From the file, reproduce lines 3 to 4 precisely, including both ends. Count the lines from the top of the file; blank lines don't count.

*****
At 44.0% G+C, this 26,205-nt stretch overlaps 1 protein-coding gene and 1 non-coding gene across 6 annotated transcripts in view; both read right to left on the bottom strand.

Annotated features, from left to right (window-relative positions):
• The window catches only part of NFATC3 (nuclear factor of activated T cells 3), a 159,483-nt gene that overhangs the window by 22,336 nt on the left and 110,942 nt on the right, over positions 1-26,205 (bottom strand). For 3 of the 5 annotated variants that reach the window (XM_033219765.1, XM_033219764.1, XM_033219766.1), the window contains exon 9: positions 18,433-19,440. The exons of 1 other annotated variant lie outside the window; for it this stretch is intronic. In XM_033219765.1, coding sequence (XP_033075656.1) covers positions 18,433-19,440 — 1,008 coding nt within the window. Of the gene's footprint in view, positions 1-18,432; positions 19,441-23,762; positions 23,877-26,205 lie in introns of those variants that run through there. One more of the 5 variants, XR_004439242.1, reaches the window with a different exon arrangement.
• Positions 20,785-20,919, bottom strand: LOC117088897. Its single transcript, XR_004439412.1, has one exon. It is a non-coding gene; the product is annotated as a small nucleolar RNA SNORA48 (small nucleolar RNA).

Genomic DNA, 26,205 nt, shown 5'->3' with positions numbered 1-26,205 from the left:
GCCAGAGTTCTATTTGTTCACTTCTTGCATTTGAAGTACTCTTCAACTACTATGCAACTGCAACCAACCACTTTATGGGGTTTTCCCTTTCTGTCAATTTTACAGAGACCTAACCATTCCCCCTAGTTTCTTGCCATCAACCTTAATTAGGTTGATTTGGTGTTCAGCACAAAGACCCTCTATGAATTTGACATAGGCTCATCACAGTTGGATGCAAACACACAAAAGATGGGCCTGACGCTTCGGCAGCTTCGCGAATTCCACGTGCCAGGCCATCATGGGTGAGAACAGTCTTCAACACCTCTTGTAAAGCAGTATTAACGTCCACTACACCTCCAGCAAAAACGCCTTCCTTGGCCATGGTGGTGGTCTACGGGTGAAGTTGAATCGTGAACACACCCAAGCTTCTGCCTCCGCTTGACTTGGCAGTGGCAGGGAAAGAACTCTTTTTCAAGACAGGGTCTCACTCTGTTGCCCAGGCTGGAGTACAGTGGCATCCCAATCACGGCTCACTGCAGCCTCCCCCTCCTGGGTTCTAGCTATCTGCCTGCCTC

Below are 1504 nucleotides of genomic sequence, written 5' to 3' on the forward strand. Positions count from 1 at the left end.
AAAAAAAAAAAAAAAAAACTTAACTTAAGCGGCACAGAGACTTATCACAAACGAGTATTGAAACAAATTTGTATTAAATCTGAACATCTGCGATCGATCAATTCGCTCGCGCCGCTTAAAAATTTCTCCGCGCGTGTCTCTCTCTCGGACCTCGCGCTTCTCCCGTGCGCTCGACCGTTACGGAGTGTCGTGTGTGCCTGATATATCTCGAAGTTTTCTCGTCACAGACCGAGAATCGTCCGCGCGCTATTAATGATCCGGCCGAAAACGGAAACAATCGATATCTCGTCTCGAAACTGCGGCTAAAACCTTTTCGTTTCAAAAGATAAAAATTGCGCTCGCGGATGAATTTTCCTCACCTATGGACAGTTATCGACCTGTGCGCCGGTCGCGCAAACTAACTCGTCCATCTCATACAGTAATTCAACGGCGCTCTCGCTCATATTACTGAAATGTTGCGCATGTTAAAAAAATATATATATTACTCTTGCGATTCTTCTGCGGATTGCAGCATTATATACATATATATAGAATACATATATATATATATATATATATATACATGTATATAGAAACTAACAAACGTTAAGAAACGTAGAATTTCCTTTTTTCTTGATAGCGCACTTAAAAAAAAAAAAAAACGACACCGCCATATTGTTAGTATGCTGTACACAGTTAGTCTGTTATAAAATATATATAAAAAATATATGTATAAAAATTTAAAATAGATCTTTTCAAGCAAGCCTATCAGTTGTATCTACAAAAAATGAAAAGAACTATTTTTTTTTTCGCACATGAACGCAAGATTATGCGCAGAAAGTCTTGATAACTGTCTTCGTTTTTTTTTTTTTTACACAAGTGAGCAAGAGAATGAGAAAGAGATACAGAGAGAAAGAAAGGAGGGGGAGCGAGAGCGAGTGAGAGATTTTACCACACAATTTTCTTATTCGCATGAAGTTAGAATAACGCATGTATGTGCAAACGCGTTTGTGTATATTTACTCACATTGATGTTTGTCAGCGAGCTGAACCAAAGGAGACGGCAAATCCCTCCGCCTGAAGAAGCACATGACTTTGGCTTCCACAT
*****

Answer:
• The window catches only part of NFATC3 (nuclear factor of activated T cells 3), a 159,483-nt gene that overhangs the window by 22,336 nt on the left and 110,942 nt on the right, over positions 1-26,205 (bottom strand). For 3 of the 5 annotated variants that reach the window (XM_033219765.1, XM_033219764.1, XM_033219766.1), the window contains exon 9: positions 18,433-19,440. The exons of 1 other annotated variant lie outside the window; for it this stretch is intronic. In XM_033219765.1, coding sequence (XP_033075656.1) covers positions 18,433-19,440 — 1,008 coding nt within the window. Of the gene's footprint in view, positions 1-18,432; positions 19,441-23,762; positions 23,877-26,205 lie in introns of those variants that run through there. One more of the 5 variants, XR_004439242.1, reaches the window with a different exon arrangement.
• Positions 20,785-20,919, bottom strand: LOC117088897. Its single transcript, XR_004439412.1, has one exon. It is a non-coding gene; the product is annotated as a small nucleolar RNA SNORA48 (small nucleolar RNA).